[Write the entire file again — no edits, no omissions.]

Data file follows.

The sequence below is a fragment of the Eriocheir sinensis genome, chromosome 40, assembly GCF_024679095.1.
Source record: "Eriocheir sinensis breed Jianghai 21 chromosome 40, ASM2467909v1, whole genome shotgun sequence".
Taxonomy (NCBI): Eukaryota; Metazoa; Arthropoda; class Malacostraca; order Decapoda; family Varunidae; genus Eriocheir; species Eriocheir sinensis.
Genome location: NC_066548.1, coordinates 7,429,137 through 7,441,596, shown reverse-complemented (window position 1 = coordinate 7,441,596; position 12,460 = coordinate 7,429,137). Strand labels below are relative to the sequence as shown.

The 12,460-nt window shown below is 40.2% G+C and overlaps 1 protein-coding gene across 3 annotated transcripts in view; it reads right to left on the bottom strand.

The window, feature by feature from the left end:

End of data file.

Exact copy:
The sequence below is a fragment of the Eriocheir sinensis genome, chromosome 40, assembly GCF_024679095.1.
Source record: "Eriocheir sinensis breed Jianghai 21 chromosome 40, ASM2467909v1, whole genome shotgun sequence".
Taxonomy (NCBI): Eukaryota; Metazoa; Arthropoda; class Malacostraca; order Decapoda; family Varunidae; genus Eriocheir; species Eriocheir sinensis.
Genome location: NC_066548.1, coordinates 7,429,137 through 7,441,596, shown reverse-complemented (window position 1 = coordinate 7,441,596; position 12,460 = coordinate 7,429,137). Strand labels below are relative to the sequence as shown.

The 12,460-nt window shown below is 40.2% G+C and overlaps 1 protein-coding gene across 3 annotated transcripts in view; it reads right to left on the bottom strand.

The window, feature by feature from the left end: